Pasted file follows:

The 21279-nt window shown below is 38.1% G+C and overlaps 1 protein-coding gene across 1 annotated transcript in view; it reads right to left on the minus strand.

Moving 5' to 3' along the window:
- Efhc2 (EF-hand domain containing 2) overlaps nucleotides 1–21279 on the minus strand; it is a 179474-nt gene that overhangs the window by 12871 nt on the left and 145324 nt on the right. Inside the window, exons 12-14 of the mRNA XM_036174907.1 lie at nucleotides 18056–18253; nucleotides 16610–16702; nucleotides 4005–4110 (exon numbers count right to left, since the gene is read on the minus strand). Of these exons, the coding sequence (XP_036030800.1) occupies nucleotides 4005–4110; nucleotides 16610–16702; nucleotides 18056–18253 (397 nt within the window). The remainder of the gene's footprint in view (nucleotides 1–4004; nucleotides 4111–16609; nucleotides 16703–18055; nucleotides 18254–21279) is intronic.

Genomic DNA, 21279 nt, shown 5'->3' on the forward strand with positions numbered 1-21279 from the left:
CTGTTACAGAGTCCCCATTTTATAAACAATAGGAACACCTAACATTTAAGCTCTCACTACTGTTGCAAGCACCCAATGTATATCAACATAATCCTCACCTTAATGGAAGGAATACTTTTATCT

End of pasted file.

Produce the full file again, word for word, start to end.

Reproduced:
The 21279-nt window shown below is 38.1% G+C and overlaps 1 protein-coding gene across 1 annotated transcript in view; it reads right to left on the minus strand.

Moving 5' to 3' along the window:
- Efhc2 (EF-hand domain containing 2) overlaps nucleotides 1–21279 on the minus strand; it is a 179474-nt gene that overhangs the window by 12871 nt on the left and 145324 nt on the right. Inside the window, exons 12-14 of the mRNA XM_036174907.1 lie at nucleotides 18056–18253; nucleotides 16610–16702; nucleotides 4005–4110 (exon numbers count right to left, since the gene is read on the minus strand). Of these exons, the coding sequence (XP_036030800.1) occupies nucleotides 4005–4110; nucleotides 16610–16702; nucleotides 18056–18253 (397 nt within the window). The remainder of the gene's footprint in view (nucleotides 1–4004; nucleotides 4111–16609; nucleotides 16703–18055; nucleotides 18254–21279) is intronic.

Genomic DNA, 21279 nt, shown 5'->3' on the forward strand with positions numbered 1-21279 from the left:
CTGTTACAGAGTCCCCATTTTATAAACAATAGGAACACCTAACATTTAAGCTCTCACTACTGTTGCAAGCACCCAATGTATATCAACATAATCCTCACCTTAATGGAAGGAATACTTTTATCT